Companions on the journey

Left to right: Sister Antoinette Nauman with Sisters Ruth Mose and Sarah Tanjo in Bumbuna, Sierra Leone, 2016.
Left to right: Sister Antoinette Nauman with Sisters Ruth Mose and Sarah Tanjo in Bumbuna, Sierra Leone, 2016.

Like Sister Mara, Sister Antoinette Naumann felt called to a foreign mission, since she had observed other sisters going to East Asia when she was a novice. During a year of discernment following seven years of teaching in Iowa, she responded to the 1979 provincial request for sisters to go to Sierra Leone. She arrived in Sierra Leone in 1981, where she taught in a secondary school. By 1989, several young female students were asking to become SSND. Sister Antoinette was called to open the first novitiate in Sunyani, Ghana.

Sister Grace Okon from Nigeria was one of the first novices at Sunyani, arriving the second year the novitiate was open. It was her first time away from home, the first time out of her country.

“It was a journey of faith. I did not know where that journey would lead me but knew God was there. At first, I was homesick. It was my first Christmas and Easter away from home,” recalled Sister Grace.

Life in community gave her strength. “I was encouraged by the sisters from the U.S. who were even farther from home. They are women of faith, which made them strong. They trusted and dared, and gave their entire life to accompany us on our journey. We would not be here without them.”

Sister Grace made her First Profession in 1993, among the first native-born Sisters to do so. Today there are 72 SSND who were born in Africa.

First District, then Province

By the 1990s, with African sisters taking final vows, the SSND presence in Africa was solid and growing, as multiple provinces invested in their respective mission locations in each country. The need arose for one unifying body of leadership on the continent. Sister Antoinette was then called to lead the establishment of the District of Africa in 1996. She served two three-year terms as district leader. Eventually returning to Sierra Leone for several years in parish ministry, she retired in 2018, upon celebrating her 60th jubilee.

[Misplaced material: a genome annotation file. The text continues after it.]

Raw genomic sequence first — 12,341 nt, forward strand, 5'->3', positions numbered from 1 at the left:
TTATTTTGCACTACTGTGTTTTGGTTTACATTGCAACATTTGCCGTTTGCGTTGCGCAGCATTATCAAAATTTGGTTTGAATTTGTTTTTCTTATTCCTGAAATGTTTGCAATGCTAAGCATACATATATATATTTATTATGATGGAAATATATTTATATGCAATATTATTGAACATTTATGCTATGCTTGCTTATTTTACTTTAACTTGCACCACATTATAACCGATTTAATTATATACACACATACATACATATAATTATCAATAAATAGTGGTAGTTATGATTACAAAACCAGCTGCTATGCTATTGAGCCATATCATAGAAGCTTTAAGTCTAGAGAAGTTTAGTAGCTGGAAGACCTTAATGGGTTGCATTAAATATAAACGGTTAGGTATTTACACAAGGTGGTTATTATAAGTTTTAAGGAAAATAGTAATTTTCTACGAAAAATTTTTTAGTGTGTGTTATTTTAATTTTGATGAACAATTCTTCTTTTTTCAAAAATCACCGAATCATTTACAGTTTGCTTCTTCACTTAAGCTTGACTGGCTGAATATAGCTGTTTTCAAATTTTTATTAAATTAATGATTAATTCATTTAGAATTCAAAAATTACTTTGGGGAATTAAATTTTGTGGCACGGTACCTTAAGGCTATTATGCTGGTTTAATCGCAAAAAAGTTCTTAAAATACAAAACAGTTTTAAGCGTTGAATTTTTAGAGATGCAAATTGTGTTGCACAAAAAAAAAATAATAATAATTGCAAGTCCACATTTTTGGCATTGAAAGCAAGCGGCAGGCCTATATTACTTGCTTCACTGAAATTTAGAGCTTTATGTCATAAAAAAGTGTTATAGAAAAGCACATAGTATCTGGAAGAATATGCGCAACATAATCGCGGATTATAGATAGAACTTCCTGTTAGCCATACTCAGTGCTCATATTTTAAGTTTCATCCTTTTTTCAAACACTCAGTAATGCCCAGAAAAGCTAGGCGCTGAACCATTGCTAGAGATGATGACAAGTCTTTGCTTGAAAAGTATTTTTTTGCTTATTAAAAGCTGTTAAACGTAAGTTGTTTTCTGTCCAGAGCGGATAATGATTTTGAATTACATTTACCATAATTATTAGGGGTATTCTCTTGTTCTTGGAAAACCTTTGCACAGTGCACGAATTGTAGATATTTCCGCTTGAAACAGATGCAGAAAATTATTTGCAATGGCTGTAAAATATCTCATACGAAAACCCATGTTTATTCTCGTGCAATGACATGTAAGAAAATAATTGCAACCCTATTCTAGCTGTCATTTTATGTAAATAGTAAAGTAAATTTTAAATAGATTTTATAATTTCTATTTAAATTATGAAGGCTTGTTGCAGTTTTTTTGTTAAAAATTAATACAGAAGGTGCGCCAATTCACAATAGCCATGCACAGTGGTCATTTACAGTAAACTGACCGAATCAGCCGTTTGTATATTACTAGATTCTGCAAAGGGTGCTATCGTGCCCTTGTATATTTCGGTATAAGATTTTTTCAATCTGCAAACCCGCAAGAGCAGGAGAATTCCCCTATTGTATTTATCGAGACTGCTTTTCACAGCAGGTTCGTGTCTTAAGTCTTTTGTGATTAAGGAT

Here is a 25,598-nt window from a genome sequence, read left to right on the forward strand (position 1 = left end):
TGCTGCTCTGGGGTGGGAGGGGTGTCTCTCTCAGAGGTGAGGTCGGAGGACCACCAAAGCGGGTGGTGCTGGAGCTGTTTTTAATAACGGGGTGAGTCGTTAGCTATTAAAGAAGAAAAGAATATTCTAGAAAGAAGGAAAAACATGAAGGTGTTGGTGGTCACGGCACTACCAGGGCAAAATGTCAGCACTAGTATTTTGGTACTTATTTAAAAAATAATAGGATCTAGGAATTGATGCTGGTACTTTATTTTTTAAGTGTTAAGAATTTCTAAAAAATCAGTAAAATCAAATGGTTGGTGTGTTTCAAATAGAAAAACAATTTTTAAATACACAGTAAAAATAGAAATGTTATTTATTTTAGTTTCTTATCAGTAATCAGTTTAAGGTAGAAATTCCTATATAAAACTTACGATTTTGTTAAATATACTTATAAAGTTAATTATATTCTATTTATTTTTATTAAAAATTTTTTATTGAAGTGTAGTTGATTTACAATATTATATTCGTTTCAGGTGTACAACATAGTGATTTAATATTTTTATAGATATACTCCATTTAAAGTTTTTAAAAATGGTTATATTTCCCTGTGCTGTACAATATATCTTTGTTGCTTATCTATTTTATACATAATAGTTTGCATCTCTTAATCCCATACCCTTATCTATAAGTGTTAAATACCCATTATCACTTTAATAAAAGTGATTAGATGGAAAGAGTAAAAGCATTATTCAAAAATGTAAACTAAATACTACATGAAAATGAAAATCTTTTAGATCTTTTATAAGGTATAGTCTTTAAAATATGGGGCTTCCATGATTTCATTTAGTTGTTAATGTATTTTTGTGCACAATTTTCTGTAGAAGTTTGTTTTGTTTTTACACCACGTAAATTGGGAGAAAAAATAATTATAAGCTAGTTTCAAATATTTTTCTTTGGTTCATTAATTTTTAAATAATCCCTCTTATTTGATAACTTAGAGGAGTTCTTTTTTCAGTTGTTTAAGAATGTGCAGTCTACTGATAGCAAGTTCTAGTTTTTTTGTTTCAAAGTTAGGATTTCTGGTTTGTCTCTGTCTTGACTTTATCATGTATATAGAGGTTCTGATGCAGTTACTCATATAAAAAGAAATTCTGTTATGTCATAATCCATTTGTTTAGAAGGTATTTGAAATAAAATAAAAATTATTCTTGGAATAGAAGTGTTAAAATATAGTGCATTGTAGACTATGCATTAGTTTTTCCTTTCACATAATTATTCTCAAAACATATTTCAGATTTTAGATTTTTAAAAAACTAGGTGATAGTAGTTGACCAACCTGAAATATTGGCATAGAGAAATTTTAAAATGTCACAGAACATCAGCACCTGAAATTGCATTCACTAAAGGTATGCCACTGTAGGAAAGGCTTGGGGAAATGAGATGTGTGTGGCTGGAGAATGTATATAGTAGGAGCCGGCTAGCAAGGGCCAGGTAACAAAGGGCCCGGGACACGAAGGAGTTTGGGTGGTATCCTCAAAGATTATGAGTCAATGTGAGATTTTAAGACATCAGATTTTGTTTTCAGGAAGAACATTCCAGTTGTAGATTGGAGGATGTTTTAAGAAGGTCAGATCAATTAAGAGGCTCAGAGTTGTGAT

“I am humbled to be chosen to do the things I have done. I was amazed I could do it!” said Sister Antoinette. Because of her experiences, she imparts this life wisdom, “Don’t be too hard on yourself. Trust and be vulnerable.”

Sisters rejoice at the establishment of the Province of Africa on August 28, 2011.
Sisters rejoice at the establishment of the Province of Africa on August 28, 2011.

Just 15 years after being formed, the district was poised to become a separate province within the congregation. Sisters Mary, Mara and Antoinette were present to take part in the dedication of the new Province of Africa in 2011. “I was thrilled to see young African women with such joy on their faces, well-educated and passionate about what they are doing,” said Sister Mary. Sister Grace was installed as a province councilor.

SSND in Africa today

At the peak, around 1988, there were 42 SSND from North America serving in Africa. Today there are less than 10 still present on the continent.

“There is a lot more ahead [for the Province of Africa] than behind. The majority of SSND vocations are coming from Africa; seven of the nine newly professed SSND are from Africa. It gives us hope,” said Sister Mara, who will become the novice director in Rome.

“The future is in God’s hands. Who will answer God’s call? I pray there is another Theresa, another Caroline,” said Sister Antoinette.

Originally published in the 2020 Trust & Dare Magazine.